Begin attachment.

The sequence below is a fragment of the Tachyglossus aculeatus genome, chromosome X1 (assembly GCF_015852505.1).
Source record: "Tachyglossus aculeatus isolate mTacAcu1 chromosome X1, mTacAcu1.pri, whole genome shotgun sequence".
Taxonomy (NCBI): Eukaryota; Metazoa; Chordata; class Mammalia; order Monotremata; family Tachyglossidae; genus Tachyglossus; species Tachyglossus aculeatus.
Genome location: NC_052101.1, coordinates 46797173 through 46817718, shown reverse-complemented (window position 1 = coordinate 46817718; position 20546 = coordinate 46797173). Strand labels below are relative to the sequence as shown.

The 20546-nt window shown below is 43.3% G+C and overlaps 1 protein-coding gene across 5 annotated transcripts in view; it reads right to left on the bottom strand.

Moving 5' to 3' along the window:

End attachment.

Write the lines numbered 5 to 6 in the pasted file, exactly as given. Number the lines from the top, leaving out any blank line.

The 20546-nt window shown below is 43.3% G+C and overlaps 1 protein-coding gene across 5 annotated transcripts in view; it reads right to left on the bottom strand.

Moving 5' to 3' along the window: